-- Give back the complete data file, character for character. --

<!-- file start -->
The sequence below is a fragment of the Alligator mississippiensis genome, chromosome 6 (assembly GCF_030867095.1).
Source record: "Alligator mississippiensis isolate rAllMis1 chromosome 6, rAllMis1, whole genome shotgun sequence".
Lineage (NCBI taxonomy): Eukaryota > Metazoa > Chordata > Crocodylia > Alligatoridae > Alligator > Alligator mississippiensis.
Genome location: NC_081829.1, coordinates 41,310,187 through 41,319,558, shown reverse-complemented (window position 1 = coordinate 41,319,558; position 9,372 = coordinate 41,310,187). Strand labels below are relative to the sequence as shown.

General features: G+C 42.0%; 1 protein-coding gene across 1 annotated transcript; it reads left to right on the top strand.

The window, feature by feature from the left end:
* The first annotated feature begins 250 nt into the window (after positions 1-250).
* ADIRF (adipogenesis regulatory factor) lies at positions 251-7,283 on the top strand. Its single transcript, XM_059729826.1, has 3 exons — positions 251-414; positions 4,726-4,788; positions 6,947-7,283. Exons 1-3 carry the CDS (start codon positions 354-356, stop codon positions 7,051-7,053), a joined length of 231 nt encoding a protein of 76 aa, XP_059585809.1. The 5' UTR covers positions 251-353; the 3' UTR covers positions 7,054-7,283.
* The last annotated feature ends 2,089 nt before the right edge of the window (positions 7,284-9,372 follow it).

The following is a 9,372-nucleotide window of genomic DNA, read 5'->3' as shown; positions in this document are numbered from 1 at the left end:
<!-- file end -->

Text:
The sequence below is a fragment of the Alligator mississippiensis genome, chromosome 6 (assembly GCF_030867095.1).
Source record: "Alligator mississippiensis isolate rAllMis1 chromosome 6, rAllMis1, whole genome shotgun sequence".
Lineage (NCBI taxonomy): Eukaryota > Metazoa > Chordata > Crocodylia > Alligatoridae > Alligator > Alligator mississippiensis.
Genome location: NC_081829.1, coordinates 41,310,187 through 41,319,558, shown reverse-complemented (window position 1 = coordinate 41,319,558; position 9,372 = coordinate 41,310,187). Strand labels below are relative to the sequence as shown.

General features: G+C 42.0%; 1 protein-coding gene across 1 annotated transcript; it reads left to right on the top strand.

The window, feature by feature from the left end:
* The first annotated feature begins 250 nt into the window (after positions 1-250).
* ADIRF (adipogenesis regulatory factor) lies at positions 251-7,283 on the top strand. Its single transcript, XM_059729826.1, has 3 exons — positions 251-414; positions 4,726-4,788; positions 6,947-7,283. Exons 1-3 carry the CDS (start codon positions 354-356, stop codon positions 7,051-7,053), a joined length of 231 nt encoding a protein of 76 aa, XP_059585809.1. The 5' UTR covers positions 251-353; the 3' UTR covers positions 7,054-7,283.
* The last annotated feature ends 2,089 nt before the right edge of the window (positions 7,284-9,372 follow it).

The following is a 9,372-nucleotide window of genomic DNA, read 5'->3' as shown; positions in this document are numbered from 1 at the left end: